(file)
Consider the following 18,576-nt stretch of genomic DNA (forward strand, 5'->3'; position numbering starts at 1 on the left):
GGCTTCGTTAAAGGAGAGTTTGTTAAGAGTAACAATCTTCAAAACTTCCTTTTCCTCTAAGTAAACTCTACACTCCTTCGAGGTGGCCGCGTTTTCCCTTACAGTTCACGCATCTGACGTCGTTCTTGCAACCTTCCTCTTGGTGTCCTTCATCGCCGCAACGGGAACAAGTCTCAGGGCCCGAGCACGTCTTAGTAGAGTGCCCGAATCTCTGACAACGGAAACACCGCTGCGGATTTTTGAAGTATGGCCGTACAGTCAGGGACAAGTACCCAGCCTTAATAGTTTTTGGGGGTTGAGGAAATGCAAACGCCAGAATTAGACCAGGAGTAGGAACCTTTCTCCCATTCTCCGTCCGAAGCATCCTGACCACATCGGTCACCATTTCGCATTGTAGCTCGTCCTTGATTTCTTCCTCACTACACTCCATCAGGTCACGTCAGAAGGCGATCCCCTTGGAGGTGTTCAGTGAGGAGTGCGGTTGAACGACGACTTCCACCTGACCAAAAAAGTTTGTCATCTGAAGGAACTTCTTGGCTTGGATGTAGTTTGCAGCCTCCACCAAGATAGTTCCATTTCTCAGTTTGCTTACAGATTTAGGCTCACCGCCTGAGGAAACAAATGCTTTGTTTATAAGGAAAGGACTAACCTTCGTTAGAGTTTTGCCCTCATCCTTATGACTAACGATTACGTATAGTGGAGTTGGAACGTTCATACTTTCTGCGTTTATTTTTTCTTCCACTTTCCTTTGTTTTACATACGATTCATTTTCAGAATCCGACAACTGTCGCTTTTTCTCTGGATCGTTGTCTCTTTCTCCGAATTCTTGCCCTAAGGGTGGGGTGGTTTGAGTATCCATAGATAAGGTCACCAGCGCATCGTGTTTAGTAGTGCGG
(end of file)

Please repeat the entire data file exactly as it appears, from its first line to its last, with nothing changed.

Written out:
Consider the following 18,576-nt stretch of genomic DNA (forward strand, 5'->3'; position numbering starts at 1 on the left):
GGCTTCGTTAAAGGAGAGTTTGTTAAGAGTAACAATCTTCAAAACTTCCTTTTCCTCTAAGTAAACTCTACACTCCTTCGAGGTGGCCGCGTTTTCCCTTACAGTTCACGCATCTGACGTCGTTCTTGCAACCTTCCTCTTGGTGTCCTTCATCGCCGCAACGGGAACAAGTCTCAGGGCCCGAGCACGTCTTAGTAGAGTGCCCGAATCTCTGACAACGGAAACACCGCTGCGGATTTTTGAAGTATGGCCGTACAGTCAGGGACAAGTACCCAGCCTTAATAGTTTTTGGGGGTTGAGGAAATGCAAACGCCAGAATTAGACCAGGAGTAGGAACCTTTCTCCCATTCTCCGTCCGAAGCATCCTGACCACATCGGTCACCATTTCGCATTGTAGCTCGTCCTTGATTTCTTCCTCACTACACTCCATCAGGTCACGTCAGAAGGCGATCCCCTTGGAGGTGTTCAGTGAGGAGTGCGGTTGAACGACGACTTCCACCTGACCAAAAAAGTTTGTCATCTGAAGGAACTTCTTGGCTTGGATGTAGTTTGCAGCCTCCACCAAGATAGTTCCATTTCTCAGTTTGCTTACAGATTTAGGCTCACCGCCTGAGGAAACAAATGCTTTGTTTATAAGGAAAGGACTAACCTTCGTTAGAGTTTTGCCCTCATCCTTATGACTAACGATTACGTATAGTGGAGTTGGAACGTTCATACTTTCTGCGTTTATTTTTTCTTCCACTTTCCTTTGTTTTACATACGATTCATTTTCAGAATCCGACAACTGTCGCTTTTTCTCTGGATCGTTGTCTCTTTCTCCGAATTCTTGCCCTAAGGGTGGGGTGGTTTGAGTATCCATAGATAAGGTCACCAGCGCATCGTGTTTAGTAGTGCGG